In addition to Colorado, Washington state Attorney General Bob Ferguson also filed a lawsuit last month to block the proposed Kroger-Albertsons merger, because of harm to consumers and higher prices. 

Although it had to delay its merger/divestiture plans due to continuing dialog with regulators, Kroger is pushing back against claims that it will raise prices. The nationwide retailer recently shared insights into how it lowered prices in previous mergers, along with its commitment to do the same after this latest deal goes through.

“We believe the way to be America’s best grocer is to provide great value by consistently lowering prices and offering more choices,” said Kroger Chairman and CEO Rodney McMullen. “When we do this, more customers shop with us and buy more groceries, which allows us to reinvest in even lower prices, a better shopping experience and higher wages. We know this model works because we’ve been doing it successfully for many years, and this is exactly what this merger will bring customers – lower prices and more fresh, affordable choices.”

The United Food and Commercial Workers International Union (UFCW), which represents 1.2 million essential workers in grocery, meatpacking, food processing, and other essential industries across North America, lauded the FTC's move.

“The FTC’s decision reflects clear concerns over the impact such a megamerger could have on workers, food prices, and millions of customers. As our delegates made clear last year at our International Convention, the UFCW stands — and will continue to stand — in opposition to any merger that would negatively impact our hundreds of thousands of hard-working members who work at Kroger and Albertsons."

Additionally, the American Economic Liberties Project responded to the news with a statement asserting that the FTC is helping to keep grocery bills down and workers in their jobs.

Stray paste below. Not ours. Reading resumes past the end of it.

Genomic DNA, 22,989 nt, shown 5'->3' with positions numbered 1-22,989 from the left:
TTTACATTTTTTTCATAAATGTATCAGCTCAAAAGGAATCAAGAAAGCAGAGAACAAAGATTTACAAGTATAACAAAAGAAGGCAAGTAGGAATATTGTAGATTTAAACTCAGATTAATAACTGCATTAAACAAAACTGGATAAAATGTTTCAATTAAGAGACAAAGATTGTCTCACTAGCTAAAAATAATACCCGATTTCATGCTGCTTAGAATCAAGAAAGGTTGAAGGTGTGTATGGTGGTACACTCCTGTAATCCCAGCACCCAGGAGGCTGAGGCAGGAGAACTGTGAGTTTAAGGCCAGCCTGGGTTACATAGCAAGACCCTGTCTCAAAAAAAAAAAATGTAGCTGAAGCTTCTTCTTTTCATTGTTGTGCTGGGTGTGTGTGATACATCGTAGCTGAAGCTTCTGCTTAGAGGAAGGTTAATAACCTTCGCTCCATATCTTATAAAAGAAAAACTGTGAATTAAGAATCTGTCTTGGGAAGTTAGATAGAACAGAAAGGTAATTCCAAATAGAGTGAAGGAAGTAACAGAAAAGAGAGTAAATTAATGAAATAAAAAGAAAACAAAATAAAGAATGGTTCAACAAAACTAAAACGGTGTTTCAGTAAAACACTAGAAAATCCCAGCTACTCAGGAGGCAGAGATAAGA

“From higher prices for consumers, worse wages and benefits for workers, a tighter squeeze on producers and farmers, to an increased risk of grocery and pharmacy deserts across the 48 states this merger affects, the harms of this deal were clear from the start,” said Morgan Harper, director of policy and advocacy at the American Economic Liberties Project. No divestiture or concession would make it work — which is why over 100,000 workers and countless advocates have spoken out against this disastrous merger. Kroger and Albertsons would be wise to save everyone’s time and abandon this deal.”

Nearly half a million associates of Cincinnati-based Kroger serve more than 11 million customers daily through a digital shopping experience and retail food stores under a variety of banner names. The company is No. 4 on The PG 100, Progressive Grocer’s 2023 list of the top food and consumables retailers in North America. Boise, Idaho based Albertsons operates 2,200-plus retail food and drug stores with 1,726 pharmacies, 401 associated fuel centers, 22 dedicated distribution centers and 19 manufacturing facilities. It's No. 9 on The PG 100. Keene, N.H.-based C&S services customers of all sizes, supplying more than 7,500 independent supermarkets, chain stores, military bases and institutions with 100,000-plus products, in addition to operating corporate stores. The company is No. 17 on The PG 100.